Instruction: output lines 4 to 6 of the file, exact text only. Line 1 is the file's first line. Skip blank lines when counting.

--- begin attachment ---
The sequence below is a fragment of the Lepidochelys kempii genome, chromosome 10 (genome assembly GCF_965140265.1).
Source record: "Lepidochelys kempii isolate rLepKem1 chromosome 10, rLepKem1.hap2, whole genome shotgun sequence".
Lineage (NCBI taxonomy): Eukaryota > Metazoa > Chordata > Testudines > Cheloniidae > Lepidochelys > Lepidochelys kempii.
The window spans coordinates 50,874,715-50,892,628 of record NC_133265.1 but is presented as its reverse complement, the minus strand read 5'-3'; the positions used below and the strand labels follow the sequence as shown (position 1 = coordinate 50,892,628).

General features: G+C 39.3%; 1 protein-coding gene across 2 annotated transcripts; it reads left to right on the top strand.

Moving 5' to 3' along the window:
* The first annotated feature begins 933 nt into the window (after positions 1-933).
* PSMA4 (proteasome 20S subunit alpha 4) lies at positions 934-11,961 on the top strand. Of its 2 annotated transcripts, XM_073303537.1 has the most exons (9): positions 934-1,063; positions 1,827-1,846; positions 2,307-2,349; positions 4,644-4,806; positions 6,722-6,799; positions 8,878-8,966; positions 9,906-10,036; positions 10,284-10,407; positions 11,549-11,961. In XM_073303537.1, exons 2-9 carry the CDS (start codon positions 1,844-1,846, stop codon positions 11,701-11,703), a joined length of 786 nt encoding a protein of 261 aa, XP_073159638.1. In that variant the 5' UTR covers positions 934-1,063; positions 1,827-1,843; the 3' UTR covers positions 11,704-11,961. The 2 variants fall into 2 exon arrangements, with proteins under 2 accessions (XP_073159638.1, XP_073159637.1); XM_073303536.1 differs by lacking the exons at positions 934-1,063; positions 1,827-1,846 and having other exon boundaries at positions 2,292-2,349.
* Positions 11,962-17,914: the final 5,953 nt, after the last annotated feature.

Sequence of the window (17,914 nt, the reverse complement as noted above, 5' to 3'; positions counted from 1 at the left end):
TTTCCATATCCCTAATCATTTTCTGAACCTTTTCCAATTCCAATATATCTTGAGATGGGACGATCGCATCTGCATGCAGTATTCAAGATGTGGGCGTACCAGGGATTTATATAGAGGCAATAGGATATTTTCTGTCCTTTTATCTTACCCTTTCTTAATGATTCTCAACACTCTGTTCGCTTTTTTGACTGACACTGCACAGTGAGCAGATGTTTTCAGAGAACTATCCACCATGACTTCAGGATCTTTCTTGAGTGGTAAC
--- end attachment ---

The window spans coordinates 50,874,715-50,892,628 of record NC_133265.1 but is presented as its reverse complement, the minus strand read 5'-3'; the positions used below and the strand labels follow the sequence as shown (position 1 = coordinate 50,892,628).

General features: G+C 39.3%; 1 protein-coding gene across 2 annotated transcripts; it reads left to right on the top strand.

Moving 5' to 3' along the window: